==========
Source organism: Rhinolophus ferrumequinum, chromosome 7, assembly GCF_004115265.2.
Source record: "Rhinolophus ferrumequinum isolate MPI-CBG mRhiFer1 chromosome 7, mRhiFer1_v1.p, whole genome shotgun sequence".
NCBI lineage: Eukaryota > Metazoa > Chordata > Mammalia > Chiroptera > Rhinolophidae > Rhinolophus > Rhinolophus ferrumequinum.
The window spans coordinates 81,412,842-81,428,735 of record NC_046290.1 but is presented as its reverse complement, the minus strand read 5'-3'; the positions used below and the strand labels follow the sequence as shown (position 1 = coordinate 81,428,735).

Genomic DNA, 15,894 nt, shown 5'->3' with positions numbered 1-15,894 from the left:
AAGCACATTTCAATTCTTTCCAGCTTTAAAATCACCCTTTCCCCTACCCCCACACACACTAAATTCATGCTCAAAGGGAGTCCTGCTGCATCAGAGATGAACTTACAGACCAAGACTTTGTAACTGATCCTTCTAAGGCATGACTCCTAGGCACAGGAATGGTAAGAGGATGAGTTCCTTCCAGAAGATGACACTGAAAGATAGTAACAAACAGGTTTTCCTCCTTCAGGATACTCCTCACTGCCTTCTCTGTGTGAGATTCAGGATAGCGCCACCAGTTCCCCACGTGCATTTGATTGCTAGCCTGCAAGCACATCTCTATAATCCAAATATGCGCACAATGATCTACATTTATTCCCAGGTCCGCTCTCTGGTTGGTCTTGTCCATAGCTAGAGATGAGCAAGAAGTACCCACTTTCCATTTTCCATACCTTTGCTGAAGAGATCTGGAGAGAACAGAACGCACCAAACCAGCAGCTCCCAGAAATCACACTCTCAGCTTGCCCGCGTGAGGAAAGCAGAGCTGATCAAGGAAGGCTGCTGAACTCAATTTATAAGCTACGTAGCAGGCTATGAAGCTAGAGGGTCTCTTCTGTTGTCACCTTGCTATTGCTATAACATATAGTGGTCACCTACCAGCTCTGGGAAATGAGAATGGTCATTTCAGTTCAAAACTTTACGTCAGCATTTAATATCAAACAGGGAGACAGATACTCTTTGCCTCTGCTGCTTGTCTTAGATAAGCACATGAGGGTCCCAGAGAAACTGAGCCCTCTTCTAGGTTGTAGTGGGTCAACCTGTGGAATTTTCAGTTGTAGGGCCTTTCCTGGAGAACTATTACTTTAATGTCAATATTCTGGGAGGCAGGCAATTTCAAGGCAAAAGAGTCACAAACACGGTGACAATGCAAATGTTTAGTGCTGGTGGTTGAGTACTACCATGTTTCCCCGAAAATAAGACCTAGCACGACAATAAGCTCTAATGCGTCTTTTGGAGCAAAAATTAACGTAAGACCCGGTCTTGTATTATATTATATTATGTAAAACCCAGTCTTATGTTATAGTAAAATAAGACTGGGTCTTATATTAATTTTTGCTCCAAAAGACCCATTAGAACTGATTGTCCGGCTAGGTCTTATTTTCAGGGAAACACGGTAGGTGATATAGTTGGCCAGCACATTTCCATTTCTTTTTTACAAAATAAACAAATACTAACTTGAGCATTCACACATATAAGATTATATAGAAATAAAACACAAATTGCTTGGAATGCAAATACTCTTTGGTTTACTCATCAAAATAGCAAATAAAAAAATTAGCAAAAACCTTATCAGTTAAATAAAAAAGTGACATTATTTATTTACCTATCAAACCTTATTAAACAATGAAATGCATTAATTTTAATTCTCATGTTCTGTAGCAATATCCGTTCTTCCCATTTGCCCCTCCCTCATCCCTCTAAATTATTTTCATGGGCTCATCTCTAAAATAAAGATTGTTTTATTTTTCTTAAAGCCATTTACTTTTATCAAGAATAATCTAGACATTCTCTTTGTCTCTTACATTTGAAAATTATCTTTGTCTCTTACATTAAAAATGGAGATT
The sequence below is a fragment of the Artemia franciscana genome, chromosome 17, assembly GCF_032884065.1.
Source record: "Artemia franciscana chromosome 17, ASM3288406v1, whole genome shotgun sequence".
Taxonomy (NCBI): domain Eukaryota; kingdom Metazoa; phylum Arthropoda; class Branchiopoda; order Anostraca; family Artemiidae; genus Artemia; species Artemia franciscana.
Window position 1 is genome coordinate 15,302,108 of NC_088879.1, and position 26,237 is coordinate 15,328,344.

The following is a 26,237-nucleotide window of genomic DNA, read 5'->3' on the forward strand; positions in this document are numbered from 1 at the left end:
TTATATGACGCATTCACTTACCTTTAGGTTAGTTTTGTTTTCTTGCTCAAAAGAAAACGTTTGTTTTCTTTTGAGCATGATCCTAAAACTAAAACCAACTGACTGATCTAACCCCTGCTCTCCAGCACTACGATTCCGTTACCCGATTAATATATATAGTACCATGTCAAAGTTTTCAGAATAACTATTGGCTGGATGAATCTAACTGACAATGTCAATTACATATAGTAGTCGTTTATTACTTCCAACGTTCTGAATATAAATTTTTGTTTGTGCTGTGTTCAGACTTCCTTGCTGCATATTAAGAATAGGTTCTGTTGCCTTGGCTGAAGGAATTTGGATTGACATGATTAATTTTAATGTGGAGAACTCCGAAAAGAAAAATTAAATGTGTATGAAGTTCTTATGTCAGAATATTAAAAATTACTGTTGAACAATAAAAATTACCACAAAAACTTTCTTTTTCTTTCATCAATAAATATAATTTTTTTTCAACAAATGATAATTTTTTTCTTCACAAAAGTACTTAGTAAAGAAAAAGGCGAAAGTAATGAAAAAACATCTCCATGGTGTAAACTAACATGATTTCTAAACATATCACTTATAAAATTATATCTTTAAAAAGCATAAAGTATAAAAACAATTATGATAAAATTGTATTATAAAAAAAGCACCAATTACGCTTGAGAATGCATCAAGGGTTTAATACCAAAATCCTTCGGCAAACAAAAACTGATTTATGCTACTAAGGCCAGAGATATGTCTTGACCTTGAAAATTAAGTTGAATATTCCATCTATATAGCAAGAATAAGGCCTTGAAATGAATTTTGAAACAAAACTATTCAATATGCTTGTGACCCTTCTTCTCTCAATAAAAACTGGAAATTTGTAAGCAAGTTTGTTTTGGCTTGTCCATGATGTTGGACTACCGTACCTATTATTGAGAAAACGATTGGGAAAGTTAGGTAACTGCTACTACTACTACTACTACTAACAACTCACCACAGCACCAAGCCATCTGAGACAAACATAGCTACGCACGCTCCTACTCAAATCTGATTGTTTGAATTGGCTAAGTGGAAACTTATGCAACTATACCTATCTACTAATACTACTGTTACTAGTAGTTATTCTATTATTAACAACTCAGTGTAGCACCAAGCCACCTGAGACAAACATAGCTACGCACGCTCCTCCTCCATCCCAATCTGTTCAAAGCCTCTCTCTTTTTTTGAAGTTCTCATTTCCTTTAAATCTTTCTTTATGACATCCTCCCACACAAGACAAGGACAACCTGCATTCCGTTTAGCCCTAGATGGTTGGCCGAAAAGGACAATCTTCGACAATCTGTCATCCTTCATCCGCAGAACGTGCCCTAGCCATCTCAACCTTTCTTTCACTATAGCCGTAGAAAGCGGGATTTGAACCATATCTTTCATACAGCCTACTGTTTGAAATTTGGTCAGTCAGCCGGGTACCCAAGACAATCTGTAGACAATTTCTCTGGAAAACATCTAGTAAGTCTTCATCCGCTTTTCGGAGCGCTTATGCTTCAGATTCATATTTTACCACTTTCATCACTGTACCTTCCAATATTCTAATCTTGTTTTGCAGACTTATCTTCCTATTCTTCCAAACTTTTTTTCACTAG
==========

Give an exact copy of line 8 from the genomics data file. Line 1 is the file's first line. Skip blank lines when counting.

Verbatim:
Source record: "Artemia franciscana chromosome 17, ASM3288406v1, whole genome shotgun sequence".